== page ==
APOLOGY IDOL! New Reality TV Series Begins Nationwide Talent Search for Best Public Apologies

“The public apology has become a fixture in American culture. The new series ‘Apology Idol’ seeks to capitalize on this trend.”

So says visionary executive producer Maxim Korelbonne.

“People get offended by anything and everything. There’s a good chance that at some point, everyone will issue a public apology. So it’s a good skill to develop and there is lots of hidden talent. Everyone has opinions on what makes a good one. That all adds up to a good reality TV competition.”

“We at ‘Apology Idol’ seek nothing less than the best public apology in the entire nation.”

An all-star judges panel will coach contestants and rate their apologies. Sincerity, completeness, and satisfaction are a few things they’ll be looking for. The judges will present their opinions live, and the viewing public will cast the final votes by text.

Judges signed on so far are:

Texas Senator Ronald R. Gubermann. Gubermann has expressed regret many times over his career. Usually he is making amends for his bigoted words.

Hip Hop Star Jorge Riddymz has apologized dozens of times for what many see as sexist lyrics.

Socialite Tiffany Congilliacci — famous for her tearful apologies following a drunken anti-Semitic rant — explained what she’d be looking for. “Keep it real. I’m like looking for people who are like, real. Really real. Or are we like, OMG that was sooo fake.”

Korelbonne continued his sales pitch. “There are too many singing competitions. Those are boring. It’s clear if the singer is in tune or not. Apologies are much more subjective. Is the apology sufficient? Do you feel satisfied? Or do you feel insulted again? Was the apologizer defiant and did they double-down?”

What is the prize? Money? A recording contract?

“That’s the real twist. Contestants can’t leave until their apology is accepted by the viewing public. If it isn’t, they’ll be rated “still guilty” and forbidden to exit the living facilities. They must try again until the audience rates them as ‘apology sufficient.’”

“That’s the best part,” Korelbonne said. “They have to keep trying until their regret is accepted. That’s the process of apologies today. A person doesn’t need to feel remorse. They need to satisfy us, the public. Then they’re free to go.”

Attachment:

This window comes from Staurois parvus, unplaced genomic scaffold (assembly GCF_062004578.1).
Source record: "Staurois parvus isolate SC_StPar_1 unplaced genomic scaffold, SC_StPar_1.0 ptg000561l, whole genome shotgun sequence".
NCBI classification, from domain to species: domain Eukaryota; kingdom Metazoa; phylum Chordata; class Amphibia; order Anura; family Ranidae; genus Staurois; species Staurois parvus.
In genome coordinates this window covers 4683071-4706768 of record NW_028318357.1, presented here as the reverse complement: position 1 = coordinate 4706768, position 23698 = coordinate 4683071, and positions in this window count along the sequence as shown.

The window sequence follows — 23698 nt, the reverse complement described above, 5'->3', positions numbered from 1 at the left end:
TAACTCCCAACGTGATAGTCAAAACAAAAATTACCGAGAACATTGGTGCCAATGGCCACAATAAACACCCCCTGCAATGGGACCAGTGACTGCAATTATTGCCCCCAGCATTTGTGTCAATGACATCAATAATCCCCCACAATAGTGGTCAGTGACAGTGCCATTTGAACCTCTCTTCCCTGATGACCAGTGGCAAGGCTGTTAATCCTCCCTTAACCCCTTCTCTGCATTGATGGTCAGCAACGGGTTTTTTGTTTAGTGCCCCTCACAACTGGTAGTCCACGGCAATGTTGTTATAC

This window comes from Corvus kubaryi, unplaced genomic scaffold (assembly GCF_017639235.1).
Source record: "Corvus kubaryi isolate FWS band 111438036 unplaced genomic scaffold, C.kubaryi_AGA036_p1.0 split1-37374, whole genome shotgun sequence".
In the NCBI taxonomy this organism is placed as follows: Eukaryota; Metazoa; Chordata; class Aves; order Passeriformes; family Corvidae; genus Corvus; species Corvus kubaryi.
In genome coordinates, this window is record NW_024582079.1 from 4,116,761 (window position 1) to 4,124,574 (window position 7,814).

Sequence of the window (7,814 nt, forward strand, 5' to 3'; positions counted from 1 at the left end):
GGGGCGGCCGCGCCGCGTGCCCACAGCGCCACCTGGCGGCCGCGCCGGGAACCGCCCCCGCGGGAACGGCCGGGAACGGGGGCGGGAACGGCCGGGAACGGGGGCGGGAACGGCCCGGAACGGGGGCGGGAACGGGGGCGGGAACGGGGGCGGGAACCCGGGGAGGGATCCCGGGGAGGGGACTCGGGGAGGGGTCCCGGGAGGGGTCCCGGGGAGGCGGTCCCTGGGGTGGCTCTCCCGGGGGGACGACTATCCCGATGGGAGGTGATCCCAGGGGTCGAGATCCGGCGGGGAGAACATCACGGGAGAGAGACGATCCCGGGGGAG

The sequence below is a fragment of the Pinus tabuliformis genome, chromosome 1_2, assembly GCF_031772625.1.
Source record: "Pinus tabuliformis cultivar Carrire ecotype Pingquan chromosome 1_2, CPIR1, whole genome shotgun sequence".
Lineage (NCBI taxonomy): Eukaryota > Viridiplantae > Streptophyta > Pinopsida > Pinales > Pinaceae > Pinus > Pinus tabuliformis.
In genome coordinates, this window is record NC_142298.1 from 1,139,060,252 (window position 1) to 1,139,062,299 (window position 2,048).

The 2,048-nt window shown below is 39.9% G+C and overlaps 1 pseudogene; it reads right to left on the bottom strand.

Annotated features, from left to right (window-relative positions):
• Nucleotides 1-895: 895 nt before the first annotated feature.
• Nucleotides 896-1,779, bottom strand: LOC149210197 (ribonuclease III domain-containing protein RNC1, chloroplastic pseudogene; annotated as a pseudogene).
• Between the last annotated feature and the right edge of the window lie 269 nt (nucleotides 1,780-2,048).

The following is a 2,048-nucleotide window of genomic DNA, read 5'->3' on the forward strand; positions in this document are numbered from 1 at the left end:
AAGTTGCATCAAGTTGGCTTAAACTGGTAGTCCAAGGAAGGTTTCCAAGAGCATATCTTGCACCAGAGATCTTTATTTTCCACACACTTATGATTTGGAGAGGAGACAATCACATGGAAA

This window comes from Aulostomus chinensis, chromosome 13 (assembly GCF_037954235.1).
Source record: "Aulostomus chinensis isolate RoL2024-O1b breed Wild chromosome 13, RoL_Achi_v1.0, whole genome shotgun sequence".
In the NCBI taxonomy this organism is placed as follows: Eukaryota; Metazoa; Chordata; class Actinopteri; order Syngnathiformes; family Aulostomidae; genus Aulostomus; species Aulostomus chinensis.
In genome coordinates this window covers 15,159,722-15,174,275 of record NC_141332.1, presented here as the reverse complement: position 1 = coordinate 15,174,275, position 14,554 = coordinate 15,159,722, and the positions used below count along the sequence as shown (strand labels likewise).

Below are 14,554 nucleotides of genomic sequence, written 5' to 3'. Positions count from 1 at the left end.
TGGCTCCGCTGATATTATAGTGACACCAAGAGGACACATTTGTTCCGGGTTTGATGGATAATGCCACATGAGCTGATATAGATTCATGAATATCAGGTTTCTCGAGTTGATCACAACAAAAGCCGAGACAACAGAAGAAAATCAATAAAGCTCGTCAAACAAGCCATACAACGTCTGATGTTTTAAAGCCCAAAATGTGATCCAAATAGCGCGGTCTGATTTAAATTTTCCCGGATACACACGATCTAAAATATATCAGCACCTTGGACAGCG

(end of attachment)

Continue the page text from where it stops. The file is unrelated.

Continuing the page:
UTTERLY IMPOSSIBLE! Scientists Scoff at Theoretical Alternate Universe Where There are No GEICO Commercials

“There’s no way. None at all. There are very few things that are certain in our universe. This is one. There is no escape from insipid GEICO television advertisements.”

So says Doctor Akmiri Harumukari as he addressed attendees during his keynote speech at the Symposium for Advanced Physics and Spatial Realities.

Dr. Harumukari was sympathetic to those who imagined such a world.

“I understand the urge to create soothing fictions. It’s the same impulse that gave us religion. We cope by imagining a place where harsh realities spare us. But I’m sorry. The laws of physics are laws. They do not bend. You will never settle in to enjoy your favorite programme and avoid forced cheekiness in the service of selling insurance. You will never escape GEICO ads.”

Harumukari’s comments drew criticism from his usual foes in the religious community.

“What are we supposed to tell children?” commented Pastor Heywood Langeth, a regular at the conference, and a critic of it.

“How can anyone find happiness knowing there will never be relief from the Cavemen? Or the cheeky English gecko? Or whatever-the-hell else comes next? I understand the need to face truths, but to confront one so bleak, it’s devastating.”

Known for his bluntness, Harumukari’s re-stated his view.

“I will not entertain the alternate reality hypotheses any longer. There is no universe in which one can be free of insipid GEICO commercials.”

CHAINED REACTION! Facebook Employee Fired for Feelings Outside the Bounds of the Permitted Seven Emotions

Facebook Employee 132433 was fired this week. Her violation? Feeling an emotion outside the The Seven permissible reactions.

“We have The Seven emojis for a reason,” explained Manager 93499. “All emotional responses must fit the following: like, love, care, laugh, wow, sad, or angry. On date oh two oh one two zero two one you violated those bounds. We are therefore terminating your employment immediately. Sad.”

Employee 132433 explained her perspective.

“They sent out an employee survey. Said it was anonymous. They asked us how we felt working there. Instead of a scale one to ten or a text box where we could write comments, they only included The Seven. Those are the same reactions Facebook users can use: like, love, care, haha, wow, sad, angry. I wasn’t any of those. I didn’t want to give a thumbs up for a like. I wanted to communicate a mix. I wanted to say the pay is good but the work itself is mind-numbing.”

132433 began crying.

“But how do you do that? How do you communicate mixed emotions with one emoji? There’s no thumbs down for a dislike. They want you to say you like it or they don’t want your input at all.”

When reached for comment, Manager 93499 revealed that shortly after the firing, she too was sacked. “They’re replacing me with a bot. An intelligent assistant. Lines of code. Whatever. Some app will now do my job. Good luck with that.”

“I don’t know how to tell others. If only there was a single cute icon to communicate that I’m disgusted, pissed, bemused, and hopeful, I’d use it. But there isn’t, so in Facebook’s world, I guess I have no reaction, so I must be fine.”

“And if you believe that, you’ll probably believe Facebook cares about your privacy. Laugh.”